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Chapter 13 Bankruptcy is Difficult Under Ideal Circumstances to Discharge

That happens more often than you would think.  There are a lot of low profilers who frankly got out of the Chapter 13 for whatever reason.  Chapter 13 is very difficult under the ideal circumstances to make it all the way through to discharge, because your financial situation basically has to remain stable for five years.  And some times, that just doesn’t happen, as people lose jobs and credentials go up, I mean gas is always going up, isn’t it?  You know things just happen that people can’t control.  But there is a way to convert the case from a Chapter 13 to Chapter 7, if you find that you just cannot make the plan payment,  (I actually had a conversation with a client today about this) then you can convert the Chapter 13 to Chapter 7 to get a discharge but it will be a Chapter 7 discharge.

In Chapter 13, An Individual Is Not Eligible For Discharge For a Period of Two Years

So you ask, “How many times can someone receive Chapter 13 bankruptcy?”  Could that happen twice in their lifetime?

If you successfully obtain a discharge in a Chapter 13, you are not eligible for a discharge for two years.  You must keep in mind you’ve been in bankruptcy for either 3 to 5 years and you have paid back some of your creditors, so  where there is actually a two-year bar to refiling a new bankruptcy, that assumes you got a discharge to the old one.  A lot of people like our process, but if they screw something up, their case gets dismissed and they have to re-file – or they miss plan payments, causing their case to get dismissed and then they have to re-file.

A Chapter 13 Can Influence an Individual to Start Budgeting their Expenses

If you get rid of a credit card, you may get rid of the “Let me just swipe this and I can buy that fancy thing” mentality, and you actually have to pay cash.  We find that people are much less willing to part with cash than they are willing to swipe that credit card; it just makes people more conscious of what they are buying and how much they are paying. When you get to the end of that grocery line and you know that $150-odd grocery bill comes up and you have to pay that $150 with cash and you know that money is coming out of the bank account, you may rethink some of those non-essential purchases versus just handing somebody your credit card. You have an immediate concern rather than to worry about it next month.  We have found that sometimes it can be a good thing when people say “I can’t have my credit frozen for that long,” but then they choose to do it anyhow.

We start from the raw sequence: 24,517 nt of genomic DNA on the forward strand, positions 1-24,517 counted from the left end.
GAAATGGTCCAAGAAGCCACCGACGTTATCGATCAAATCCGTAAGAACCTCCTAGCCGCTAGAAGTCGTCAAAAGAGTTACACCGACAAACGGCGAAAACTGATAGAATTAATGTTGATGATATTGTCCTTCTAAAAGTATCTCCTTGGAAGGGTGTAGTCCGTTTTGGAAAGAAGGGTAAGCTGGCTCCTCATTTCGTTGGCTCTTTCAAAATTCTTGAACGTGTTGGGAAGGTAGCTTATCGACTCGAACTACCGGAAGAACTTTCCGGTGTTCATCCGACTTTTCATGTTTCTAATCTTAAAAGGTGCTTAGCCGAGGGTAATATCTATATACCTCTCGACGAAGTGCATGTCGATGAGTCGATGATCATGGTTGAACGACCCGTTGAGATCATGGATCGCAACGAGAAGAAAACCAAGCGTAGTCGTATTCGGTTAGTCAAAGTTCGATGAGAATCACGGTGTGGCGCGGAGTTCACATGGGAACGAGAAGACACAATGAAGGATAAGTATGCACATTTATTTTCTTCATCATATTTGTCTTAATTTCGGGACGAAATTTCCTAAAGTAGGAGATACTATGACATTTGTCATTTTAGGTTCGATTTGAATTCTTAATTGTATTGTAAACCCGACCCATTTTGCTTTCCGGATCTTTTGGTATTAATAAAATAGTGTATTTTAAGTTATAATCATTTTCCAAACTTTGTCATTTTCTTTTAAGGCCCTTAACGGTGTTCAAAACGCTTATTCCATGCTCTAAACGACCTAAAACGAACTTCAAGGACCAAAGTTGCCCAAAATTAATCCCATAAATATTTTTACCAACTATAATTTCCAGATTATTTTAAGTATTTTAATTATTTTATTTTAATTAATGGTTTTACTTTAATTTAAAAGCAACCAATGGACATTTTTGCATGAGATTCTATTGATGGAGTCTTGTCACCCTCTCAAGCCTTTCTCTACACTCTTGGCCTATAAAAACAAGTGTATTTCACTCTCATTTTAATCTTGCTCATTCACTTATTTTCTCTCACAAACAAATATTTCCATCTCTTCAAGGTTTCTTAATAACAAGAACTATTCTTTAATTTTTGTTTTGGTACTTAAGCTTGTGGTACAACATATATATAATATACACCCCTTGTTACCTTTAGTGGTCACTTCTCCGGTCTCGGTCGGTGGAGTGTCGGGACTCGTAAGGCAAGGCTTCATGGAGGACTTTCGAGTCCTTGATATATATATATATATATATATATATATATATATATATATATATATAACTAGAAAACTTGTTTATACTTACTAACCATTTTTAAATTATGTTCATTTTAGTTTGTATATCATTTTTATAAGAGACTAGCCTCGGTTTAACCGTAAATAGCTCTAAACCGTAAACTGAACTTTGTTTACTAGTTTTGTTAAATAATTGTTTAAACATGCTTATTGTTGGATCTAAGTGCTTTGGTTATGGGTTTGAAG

A Debit Card Can be Used During a Bankruptcy as Opposed to a Credit Card

Some people say “Oh, no”.  You know I need a credit card

Now, you can use debit cards, with which you have to be careful, because the debit card is attached to your bank account and that money is coming out of a bank account. So that money does have to be there.  Sometimes, the Chapter 13 can be a way for an individual who has never budgeted to actually budget and keep a good watch on their money. Because sometimes, the individual does not have a money gram, and they do make enough money, but they don’t know where their money is going because they’re not tracking it, a debit card can be of help in keeping track of their spending.